Sacoglossa (also known as Ascoglossa) is a highly diverse assemblage of
opisthobranchs that are united by their specialized radular morphology.
Only one radular tooth is used at a given time and worn teeth are
stored internally in a sack. Nearly all sacoglossans are herbivores,
using their radular tooth to puncture algal cells, then sucking out the
contents. Most feed on green algae. The cells lining the digestive
gland in many species engulf functional chloroplasts derived from their
algal food. These organelles, called kleptoplastids, continue to
photosynthesize providing sugars that may be important for their host's
nutrition. At least seven families are found in Hawaii.
Medina, et. al., (2011) recovers the Siphonariidae as the sister group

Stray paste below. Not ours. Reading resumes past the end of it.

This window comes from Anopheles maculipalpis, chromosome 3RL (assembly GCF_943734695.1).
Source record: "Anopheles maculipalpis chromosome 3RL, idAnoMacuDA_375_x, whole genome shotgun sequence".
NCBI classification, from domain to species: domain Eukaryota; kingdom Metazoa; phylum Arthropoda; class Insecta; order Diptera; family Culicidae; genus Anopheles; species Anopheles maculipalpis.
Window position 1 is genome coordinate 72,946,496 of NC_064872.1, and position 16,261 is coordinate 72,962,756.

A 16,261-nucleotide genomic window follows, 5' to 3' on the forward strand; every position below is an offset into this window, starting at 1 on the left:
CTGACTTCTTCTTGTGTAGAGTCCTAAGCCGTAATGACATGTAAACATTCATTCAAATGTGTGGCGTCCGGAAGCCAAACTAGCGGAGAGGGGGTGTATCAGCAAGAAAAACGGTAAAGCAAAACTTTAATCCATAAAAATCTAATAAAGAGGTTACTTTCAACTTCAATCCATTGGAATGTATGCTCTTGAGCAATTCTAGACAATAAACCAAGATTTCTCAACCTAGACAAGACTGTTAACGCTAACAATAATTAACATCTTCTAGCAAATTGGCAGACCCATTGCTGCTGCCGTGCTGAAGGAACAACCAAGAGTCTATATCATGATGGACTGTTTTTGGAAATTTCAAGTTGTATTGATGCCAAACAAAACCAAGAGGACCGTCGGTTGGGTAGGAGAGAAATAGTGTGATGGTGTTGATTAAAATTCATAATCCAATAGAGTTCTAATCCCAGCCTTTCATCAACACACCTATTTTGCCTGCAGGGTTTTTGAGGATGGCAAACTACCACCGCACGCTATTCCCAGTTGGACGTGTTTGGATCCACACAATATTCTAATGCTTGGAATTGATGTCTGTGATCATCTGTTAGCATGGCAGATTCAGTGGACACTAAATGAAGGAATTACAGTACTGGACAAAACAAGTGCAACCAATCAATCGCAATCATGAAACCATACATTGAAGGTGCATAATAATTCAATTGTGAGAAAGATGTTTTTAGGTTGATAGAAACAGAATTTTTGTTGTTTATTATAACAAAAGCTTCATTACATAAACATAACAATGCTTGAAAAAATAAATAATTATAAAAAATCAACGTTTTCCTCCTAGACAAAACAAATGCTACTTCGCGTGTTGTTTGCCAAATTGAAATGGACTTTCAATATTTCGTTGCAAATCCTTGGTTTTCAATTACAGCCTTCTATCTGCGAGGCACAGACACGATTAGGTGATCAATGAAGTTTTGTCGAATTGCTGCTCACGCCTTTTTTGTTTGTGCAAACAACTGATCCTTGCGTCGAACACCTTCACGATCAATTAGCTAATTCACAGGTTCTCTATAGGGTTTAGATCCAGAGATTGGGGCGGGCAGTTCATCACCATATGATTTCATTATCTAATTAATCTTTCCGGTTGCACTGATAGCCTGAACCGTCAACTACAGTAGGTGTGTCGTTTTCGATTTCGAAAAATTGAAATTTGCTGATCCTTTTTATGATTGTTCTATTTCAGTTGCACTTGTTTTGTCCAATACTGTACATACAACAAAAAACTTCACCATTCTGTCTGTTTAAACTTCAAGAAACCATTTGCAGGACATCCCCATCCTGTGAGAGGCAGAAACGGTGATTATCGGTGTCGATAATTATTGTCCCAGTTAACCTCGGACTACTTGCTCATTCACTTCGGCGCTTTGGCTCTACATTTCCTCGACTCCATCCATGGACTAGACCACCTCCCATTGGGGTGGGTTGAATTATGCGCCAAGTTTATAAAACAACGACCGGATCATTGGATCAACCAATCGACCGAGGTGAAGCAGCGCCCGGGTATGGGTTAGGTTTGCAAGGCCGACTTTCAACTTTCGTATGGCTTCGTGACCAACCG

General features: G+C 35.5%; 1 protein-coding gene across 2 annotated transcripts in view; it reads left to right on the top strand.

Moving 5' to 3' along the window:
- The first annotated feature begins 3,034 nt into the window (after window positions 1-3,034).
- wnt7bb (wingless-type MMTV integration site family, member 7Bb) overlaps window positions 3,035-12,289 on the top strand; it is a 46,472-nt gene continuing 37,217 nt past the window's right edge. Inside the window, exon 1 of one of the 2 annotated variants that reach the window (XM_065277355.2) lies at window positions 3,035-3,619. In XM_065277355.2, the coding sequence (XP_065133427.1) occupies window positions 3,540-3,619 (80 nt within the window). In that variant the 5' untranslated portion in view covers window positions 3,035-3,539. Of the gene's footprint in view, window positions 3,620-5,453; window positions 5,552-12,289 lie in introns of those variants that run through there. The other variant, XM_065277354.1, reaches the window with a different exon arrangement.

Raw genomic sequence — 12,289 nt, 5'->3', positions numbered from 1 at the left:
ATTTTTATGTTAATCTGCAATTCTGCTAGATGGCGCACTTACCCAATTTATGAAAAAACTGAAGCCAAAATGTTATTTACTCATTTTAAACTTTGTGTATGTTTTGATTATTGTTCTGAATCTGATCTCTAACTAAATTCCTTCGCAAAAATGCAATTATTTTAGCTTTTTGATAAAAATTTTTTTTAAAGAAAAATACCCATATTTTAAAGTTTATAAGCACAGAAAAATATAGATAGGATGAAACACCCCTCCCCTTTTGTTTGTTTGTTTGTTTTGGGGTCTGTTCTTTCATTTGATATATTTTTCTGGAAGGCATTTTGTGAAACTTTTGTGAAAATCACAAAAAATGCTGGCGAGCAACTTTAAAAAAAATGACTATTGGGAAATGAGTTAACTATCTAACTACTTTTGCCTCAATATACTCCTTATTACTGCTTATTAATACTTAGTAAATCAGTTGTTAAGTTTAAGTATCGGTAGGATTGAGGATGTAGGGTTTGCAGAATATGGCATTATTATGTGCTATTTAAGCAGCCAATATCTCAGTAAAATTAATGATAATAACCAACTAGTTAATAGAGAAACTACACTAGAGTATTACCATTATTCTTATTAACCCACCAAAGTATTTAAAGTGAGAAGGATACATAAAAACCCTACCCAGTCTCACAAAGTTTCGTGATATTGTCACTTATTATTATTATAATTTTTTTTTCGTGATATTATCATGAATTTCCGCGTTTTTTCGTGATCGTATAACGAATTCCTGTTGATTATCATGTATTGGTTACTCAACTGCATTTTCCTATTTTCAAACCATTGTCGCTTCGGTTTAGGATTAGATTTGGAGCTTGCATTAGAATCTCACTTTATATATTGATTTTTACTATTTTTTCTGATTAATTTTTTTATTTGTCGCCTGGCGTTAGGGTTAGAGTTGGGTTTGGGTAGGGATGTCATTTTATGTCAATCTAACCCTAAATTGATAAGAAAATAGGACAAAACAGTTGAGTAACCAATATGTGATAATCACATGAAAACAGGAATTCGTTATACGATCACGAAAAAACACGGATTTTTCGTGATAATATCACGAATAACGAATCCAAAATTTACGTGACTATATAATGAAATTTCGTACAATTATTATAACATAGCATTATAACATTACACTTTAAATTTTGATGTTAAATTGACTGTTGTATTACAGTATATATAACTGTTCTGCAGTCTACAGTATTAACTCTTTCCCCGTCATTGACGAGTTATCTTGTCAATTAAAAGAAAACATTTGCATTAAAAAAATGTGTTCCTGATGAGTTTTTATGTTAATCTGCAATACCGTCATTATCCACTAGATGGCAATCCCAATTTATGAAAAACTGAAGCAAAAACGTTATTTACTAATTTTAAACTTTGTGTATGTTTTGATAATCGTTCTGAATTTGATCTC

to the Sacoglossa and they could be inserted as the next order under
the name Siphonariacea (or be grouped with the Sacoglossa as the Siphoglossa). However, since they haven't been traditionally
considered opisthobranchs, we've decided to leave them in the marine
pulmonate addendum, at least for now. In contrast, Bouchet, et. al., 1917 places the Sacoglossa with the Siphonariidae in the pulmonates.